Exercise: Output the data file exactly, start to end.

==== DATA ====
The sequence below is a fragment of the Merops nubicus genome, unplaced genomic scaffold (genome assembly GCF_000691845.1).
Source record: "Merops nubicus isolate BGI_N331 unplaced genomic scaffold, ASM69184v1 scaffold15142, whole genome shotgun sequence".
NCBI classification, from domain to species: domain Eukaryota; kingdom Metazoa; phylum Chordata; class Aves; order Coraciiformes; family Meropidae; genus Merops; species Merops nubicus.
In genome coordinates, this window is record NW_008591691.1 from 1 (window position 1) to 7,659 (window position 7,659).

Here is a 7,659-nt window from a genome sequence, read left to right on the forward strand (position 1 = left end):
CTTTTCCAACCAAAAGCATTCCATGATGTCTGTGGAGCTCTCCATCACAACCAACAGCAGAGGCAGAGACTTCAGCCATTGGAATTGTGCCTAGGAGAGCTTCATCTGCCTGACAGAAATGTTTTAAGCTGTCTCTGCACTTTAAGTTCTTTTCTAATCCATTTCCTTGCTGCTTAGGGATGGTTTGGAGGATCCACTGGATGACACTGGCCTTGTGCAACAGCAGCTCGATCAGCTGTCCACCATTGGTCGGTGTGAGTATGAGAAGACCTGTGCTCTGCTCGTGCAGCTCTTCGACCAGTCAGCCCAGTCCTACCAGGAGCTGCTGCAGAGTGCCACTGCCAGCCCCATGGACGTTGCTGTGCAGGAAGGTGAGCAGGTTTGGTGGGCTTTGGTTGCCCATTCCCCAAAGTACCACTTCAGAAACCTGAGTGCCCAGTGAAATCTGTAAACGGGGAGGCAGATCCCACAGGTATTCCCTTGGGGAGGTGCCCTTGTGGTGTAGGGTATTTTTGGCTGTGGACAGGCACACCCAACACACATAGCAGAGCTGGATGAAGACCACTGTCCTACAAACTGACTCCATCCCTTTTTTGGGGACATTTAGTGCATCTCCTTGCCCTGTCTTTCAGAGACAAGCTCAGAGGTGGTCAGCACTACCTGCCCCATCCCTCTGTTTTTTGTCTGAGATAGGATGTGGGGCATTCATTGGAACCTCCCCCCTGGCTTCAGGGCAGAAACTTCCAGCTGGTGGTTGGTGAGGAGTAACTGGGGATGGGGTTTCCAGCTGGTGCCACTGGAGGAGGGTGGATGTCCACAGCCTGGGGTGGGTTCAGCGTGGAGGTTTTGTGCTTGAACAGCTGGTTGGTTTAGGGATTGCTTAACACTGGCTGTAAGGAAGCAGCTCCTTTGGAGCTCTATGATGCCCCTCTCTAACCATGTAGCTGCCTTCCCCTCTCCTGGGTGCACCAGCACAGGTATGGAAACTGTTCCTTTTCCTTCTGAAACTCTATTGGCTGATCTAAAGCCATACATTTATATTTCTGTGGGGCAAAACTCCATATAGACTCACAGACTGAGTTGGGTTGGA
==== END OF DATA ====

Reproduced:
The sequence below is a fragment of the Merops nubicus genome, unplaced genomic scaffold (genome assembly GCF_000691845.1).
Source record: "Merops nubicus isolate BGI_N331 unplaced genomic scaffold, ASM69184v1 scaffold15142, whole genome shotgun sequence".
NCBI classification, from domain to species: domain Eukaryota; kingdom Metazoa; phylum Chordata; class Aves; order Coraciiformes; family Meropidae; genus Merops; species Merops nubicus.
In genome coordinates, this window is record NW_008591691.1 from 1 (window position 1) to 7,659 (window position 7,659).

Here is a 7,659-nt window from a genome sequence, read left to right on the forward strand (position 1 = left end):
CTTTTCCAACCAAAAGCATTCCATGATGTCTGTGGAGCTCTCCATCACAACCAACAGCAGAGGCAGAGACTTCAGCCATTGGAATTGTGCCTAGGAGAGCTTCATCTGCCTGACAGAAATGTTTTAAGCTGTCTCTGCACTTTAAGTTCTTTTCTAATCCATTTCCTTGCTGCTTAGGGATGGTTTGGAGGATCCACTGGATGACACTGGCCTTGTGCAACAGCAGCTCGATCAGCTGTCCACCATTGGTCGGTGTGAGTATGAGAAGACCTGTGCTCTGCTCGTGCAGCTCTTCGACCAGTCAGCCCAGTCCTACCAGGAGCTGCTGCAGAGTGCCACTGCCAGCCCCATGGACGTTGCTGTGCAGGAAGGTGAGCAGGTTTGGTGGGCTTTGGTTGCCCATTCCCCAAAGTACCACTTCAGAAACCTGAGTGCCCAGTGAAATCTGTAAACGGGGAGGCAGATCCCACAGGTATTCCCTTGGGGAGGTGCCCTTGTGGTGTAGGGTATTTTTGGCTGTGGACAGGCACACCCAACACACATAGCAGAGCTGGATGAAGACCACTGTCCTACAAACTGACTCCATCCCTTTTTTGGGGACATTTAGTGCATCTCCTTGCCCTGTCTTTCAGAGACAAGCTCAGAGGTGGTCAGCACTACCTGCCCCATCCCTCTGTTTTTTGTCTGAGATAGGATGTGGGGCATTCATTGGAACCTCCCCCCTGGCTTCAGGGCAGAAACTTCCAGCTGGTGGTTGGTGAGGAGTAACTGGGGATGGGGTTTCCAGCTGGTGCCACTGGAGGAGGGTGGATGTCCACAGCCTGGGGTGGGTTCAGCGTGGAGGTTTTGTGCTTGAACAGCTGGTTGGTTTAGGGATTGCTTAACACTGGCTGTAAGGAAGCAGCTCCTTTGGAGCTCTATGATGCCCCTCTCTAACCATGTAGCTGCCTTCCCCTCTCCTGGGTGCACCAGCACAGGTATGGAAACTGTTCCTTTTCCTTCTGAAACTCTATTGGCTGATCTAAAGCCATACATTTATATTTCTGTGGGGCAAAACTCCATATAGACTCACAGACTGAGTTGGGTTGGA